• CA middle school is gearing up for an innovative “Self-Expressions” program which will offer non-traditional, experiential classes each Monday. Students will choose two self-expressions classes each quarter and the learning will be facilitated by both CA teachers and community partners. Another element of this new program will be weekly community meetings, designed with the intention of meeting the developmental needs of adolescents and building community. 
  • The 7th-grade team at Hazen did a ton of collaborative planning together over the summer! At the Community Engagement Lab‘s Creative Schools Initiative program, the team designed an integrated unit around water and climate change that will also include seven days with a teaching artist-in-residence.

  • Upcoming Harvest Celebrations!
    • Hazen: September 23, 4:30 – 6:30 pm, Harvest Meal at Open House
    • HES: October 24, 5 – 6:30 pm, Community Harvest Dinner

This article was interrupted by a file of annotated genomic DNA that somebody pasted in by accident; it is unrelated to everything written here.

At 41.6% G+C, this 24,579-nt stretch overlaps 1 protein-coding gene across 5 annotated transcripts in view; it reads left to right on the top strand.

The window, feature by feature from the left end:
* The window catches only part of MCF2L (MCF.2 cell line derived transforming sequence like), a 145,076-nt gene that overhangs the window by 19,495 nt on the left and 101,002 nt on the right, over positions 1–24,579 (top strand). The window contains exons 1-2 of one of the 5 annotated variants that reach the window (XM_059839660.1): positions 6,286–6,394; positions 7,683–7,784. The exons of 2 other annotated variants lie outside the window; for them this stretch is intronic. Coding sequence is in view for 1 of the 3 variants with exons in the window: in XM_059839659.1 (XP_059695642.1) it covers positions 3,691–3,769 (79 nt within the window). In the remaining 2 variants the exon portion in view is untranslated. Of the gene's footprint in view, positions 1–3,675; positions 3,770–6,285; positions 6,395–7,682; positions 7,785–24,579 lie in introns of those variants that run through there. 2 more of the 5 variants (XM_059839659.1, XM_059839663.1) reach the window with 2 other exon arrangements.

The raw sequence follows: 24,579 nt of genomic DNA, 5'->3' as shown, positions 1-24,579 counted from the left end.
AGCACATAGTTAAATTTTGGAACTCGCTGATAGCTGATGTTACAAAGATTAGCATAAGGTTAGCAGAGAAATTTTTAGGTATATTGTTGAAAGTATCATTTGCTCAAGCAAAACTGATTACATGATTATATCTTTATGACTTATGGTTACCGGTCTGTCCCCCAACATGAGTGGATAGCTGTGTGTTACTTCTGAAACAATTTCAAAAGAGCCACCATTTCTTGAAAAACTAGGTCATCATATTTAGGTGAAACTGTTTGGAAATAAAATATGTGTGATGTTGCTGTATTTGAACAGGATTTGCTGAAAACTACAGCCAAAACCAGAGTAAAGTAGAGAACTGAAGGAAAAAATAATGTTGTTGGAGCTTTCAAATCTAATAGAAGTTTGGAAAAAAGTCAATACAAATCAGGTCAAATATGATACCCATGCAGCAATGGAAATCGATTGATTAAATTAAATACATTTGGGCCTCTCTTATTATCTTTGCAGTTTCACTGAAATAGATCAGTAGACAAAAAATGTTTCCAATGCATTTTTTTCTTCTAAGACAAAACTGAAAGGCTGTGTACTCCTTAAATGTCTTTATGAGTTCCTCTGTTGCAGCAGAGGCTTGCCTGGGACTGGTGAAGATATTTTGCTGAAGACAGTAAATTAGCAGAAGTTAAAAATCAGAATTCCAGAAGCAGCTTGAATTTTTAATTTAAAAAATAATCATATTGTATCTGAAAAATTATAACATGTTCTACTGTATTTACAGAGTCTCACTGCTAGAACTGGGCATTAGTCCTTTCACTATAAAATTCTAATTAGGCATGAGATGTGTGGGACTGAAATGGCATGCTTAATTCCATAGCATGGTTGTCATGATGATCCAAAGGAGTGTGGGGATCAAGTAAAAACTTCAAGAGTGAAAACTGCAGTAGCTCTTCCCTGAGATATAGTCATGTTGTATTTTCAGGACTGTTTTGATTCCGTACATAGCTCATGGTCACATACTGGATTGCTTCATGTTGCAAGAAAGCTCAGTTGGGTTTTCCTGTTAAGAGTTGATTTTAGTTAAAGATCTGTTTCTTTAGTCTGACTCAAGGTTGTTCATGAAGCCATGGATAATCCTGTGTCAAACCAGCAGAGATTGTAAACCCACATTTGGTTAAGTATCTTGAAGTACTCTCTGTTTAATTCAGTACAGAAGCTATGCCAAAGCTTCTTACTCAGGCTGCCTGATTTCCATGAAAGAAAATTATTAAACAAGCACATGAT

• Wolcott: November 1, Fall Fest and Garden Workday
    • CA: October 16, School-community harvest dinner
    • Woodbury: Date TBD – stay tuned!
    • Lakeview: November 15, 11:15 Harvest Luncheon
  • The Atkins Field Pavilion Grand Opening Celebration will feature local students in its program of speakers, as well as a student art installation. Come enjoy delicious heritage food, dance to live music, celebrate the community support that made the pavilion possible, and hear how students have extended their learning out into the community through engaging projects at Atkins Field.PavilionfinalOpeningInvitation



Issue #34: Late July

Dear OSSU Educators,
I’m betting it would be truly impressive to take an inventory of all the professional development that you are engaging in this summer…

So let’s do it! Send an email to reeve@hardwickagriculture.org briefly describing the program, course or learning you’ve been doing. I look forward to hearing from you and being able to paint a picture of the collective skill-building that has been happening in preparation for the new year!

* * *

ECHO Center Partnership with OSUED: The new Orleans Southwest Unified Elementary District composed of Woodbury, Lakeview and Hardwick Elementary Schools is engaging in an exciting new partnership with the ECHO Leahy Center. ECHO has recently expanded its science education mission to reach communities beyond Chittenden County with support for innovative and collaborative place-based STEM curriculum. (STEM stands for science, technology, engineering and math.)